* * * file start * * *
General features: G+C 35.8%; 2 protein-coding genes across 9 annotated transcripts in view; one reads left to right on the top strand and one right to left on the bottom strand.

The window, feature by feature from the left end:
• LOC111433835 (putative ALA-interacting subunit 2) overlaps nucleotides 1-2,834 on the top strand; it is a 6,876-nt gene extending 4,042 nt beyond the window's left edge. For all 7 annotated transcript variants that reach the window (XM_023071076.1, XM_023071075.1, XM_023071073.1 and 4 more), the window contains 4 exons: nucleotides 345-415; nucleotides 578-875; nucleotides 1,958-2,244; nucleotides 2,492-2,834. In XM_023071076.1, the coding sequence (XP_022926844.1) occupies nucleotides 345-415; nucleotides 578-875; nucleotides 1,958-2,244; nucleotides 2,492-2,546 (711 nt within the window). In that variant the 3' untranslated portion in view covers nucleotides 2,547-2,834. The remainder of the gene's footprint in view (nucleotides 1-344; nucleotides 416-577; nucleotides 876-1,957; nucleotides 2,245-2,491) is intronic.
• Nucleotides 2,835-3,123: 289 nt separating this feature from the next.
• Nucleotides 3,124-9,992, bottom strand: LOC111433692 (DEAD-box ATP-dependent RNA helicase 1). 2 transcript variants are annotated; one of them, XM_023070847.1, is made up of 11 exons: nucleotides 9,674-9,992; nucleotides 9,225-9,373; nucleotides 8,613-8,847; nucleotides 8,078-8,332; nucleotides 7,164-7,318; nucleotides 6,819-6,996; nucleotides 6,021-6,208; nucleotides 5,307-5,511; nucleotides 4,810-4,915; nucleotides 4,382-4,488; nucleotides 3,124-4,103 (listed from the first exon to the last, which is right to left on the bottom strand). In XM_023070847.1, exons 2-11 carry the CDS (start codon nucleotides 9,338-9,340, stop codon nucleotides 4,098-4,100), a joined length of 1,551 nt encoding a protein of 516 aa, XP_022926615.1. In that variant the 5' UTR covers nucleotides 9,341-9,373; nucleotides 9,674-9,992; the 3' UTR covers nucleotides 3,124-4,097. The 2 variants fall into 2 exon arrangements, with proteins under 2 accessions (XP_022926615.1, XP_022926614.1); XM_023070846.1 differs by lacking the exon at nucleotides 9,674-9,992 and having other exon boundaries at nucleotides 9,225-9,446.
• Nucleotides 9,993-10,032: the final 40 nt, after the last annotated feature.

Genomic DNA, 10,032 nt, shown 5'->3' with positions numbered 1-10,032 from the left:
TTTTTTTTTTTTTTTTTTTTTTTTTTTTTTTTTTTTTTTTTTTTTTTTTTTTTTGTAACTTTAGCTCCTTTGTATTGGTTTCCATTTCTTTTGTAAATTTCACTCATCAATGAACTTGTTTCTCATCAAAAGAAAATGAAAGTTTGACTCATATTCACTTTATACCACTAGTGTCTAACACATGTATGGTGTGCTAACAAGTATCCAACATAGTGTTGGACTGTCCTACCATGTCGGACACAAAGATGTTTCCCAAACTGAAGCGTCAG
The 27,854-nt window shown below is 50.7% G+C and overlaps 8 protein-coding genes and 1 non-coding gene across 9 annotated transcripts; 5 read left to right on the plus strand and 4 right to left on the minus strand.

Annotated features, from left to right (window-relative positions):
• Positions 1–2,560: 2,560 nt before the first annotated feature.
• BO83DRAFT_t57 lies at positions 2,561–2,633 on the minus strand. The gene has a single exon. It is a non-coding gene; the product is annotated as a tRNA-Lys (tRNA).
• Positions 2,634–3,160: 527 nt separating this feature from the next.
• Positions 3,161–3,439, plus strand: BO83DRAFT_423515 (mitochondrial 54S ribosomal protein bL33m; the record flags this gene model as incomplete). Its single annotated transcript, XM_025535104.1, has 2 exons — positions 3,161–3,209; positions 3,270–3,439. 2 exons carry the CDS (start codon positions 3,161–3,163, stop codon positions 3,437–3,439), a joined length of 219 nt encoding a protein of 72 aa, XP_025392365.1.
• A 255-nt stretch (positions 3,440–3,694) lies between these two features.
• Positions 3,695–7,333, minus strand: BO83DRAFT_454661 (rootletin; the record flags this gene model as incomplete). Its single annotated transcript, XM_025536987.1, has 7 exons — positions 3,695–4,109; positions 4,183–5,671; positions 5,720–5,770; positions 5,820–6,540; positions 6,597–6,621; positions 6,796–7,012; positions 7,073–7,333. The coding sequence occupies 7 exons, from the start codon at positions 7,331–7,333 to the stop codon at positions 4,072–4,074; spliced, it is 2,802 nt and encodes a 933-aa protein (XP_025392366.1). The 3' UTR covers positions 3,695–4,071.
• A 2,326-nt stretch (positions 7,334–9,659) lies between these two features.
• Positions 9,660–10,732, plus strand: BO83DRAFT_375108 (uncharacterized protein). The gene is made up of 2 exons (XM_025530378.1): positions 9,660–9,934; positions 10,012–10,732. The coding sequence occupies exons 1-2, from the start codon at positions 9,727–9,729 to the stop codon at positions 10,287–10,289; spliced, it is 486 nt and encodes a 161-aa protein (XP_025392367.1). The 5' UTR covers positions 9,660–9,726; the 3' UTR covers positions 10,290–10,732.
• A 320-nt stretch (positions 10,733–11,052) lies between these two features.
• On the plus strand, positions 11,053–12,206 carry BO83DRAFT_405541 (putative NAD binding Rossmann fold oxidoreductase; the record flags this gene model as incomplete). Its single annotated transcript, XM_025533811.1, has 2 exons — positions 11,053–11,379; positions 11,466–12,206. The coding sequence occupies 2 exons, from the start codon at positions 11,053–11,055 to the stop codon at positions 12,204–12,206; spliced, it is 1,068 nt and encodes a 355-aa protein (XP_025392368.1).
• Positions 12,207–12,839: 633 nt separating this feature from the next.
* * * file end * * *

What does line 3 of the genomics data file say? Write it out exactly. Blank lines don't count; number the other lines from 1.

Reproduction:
• LOC111433835 (putative ALA-interacting subunit 2) overlaps nucleotides 1-2,834 on the top strand; it is a 6,876-nt gene extending 4,042 nt beyond the window's left edge. For all 7 annotated transcript variants that reach the window (XM_023071076.1, XM_023071075.1, XM_023071073.1 and 4 more), the window contains 4 exons: nucleotides 345-415; nucleotides 578-875; nucleotides 1,958-2,244; nucleotides 2,492-2,834. In XM_023071076.1, the coding sequence (XP_022926844.1) occupies nucleotides 345-415; nucleotides 578-875; nucleotides 1,958-2,244; nucleotides 2,492-2,546 (711 nt within the window). In that variant the 3' untranslated portion in view covers nucleotides 2,547-2,834. The remainder of the gene's footprint in view (nucleotides 1-344; nucleotides 416-577; nucleotides 876-1,957; nucleotides 2,245-2,491) is intronic.